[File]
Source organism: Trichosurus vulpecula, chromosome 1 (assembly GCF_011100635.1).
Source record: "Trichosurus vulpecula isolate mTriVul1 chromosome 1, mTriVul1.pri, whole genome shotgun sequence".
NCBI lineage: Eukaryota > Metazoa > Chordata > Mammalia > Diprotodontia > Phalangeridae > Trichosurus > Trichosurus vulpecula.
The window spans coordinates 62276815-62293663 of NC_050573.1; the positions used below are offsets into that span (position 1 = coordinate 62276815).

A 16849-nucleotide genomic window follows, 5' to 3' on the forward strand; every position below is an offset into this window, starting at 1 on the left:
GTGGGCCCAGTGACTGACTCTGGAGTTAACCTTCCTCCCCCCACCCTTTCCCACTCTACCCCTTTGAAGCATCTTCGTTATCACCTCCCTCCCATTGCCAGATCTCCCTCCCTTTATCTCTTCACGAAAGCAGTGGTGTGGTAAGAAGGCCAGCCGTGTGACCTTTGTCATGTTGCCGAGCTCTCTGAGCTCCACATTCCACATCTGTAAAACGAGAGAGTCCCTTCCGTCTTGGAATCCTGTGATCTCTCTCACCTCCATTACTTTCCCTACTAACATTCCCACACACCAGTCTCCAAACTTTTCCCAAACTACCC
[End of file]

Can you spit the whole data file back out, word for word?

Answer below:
Source organism: Trichosurus vulpecula, chromosome 1 (assembly GCF_011100635.1).
Source record: "Trichosurus vulpecula isolate mTriVul1 chromosome 1, mTriVul1.pri, whole genome shotgun sequence".
NCBI lineage: Eukaryota > Metazoa > Chordata > Mammalia > Diprotodontia > Phalangeridae > Trichosurus > Trichosurus vulpecula.
The window spans coordinates 62276815-62293663 of NC_050573.1; the positions used below are offsets into that span (position 1 = coordinate 62276815).

A 16849-nucleotide genomic window follows, 5' to 3' on the forward strand; every position below is an offset into this window, starting at 1 on the left:
GTGGGCCCAGTGACTGACTCTGGAGTTAACCTTCCTCCCCCCACCCTTTCCCACTCTACCCCTTTGAAGCATCTTCGTTATCACCTCCCTCCCATTGCCAGATCTCCCTCCCTTTATCTCTTCACGAAAGCAGTGGTGTGGTAAGAAGGCCAGCCGTGTGACCTTTGTCATGTTGCCGAGCTCTCTGAGCTCCACATTCCACATCTGTAAAACGAGAGAGTCCCTTCCGTCTTGGAATCCTGTGATCTCTCTCACCTCCATTACTTTCCCTACTAACATTCCCACACACCAGTCTCCAAACTTTTCCCAAACTACCC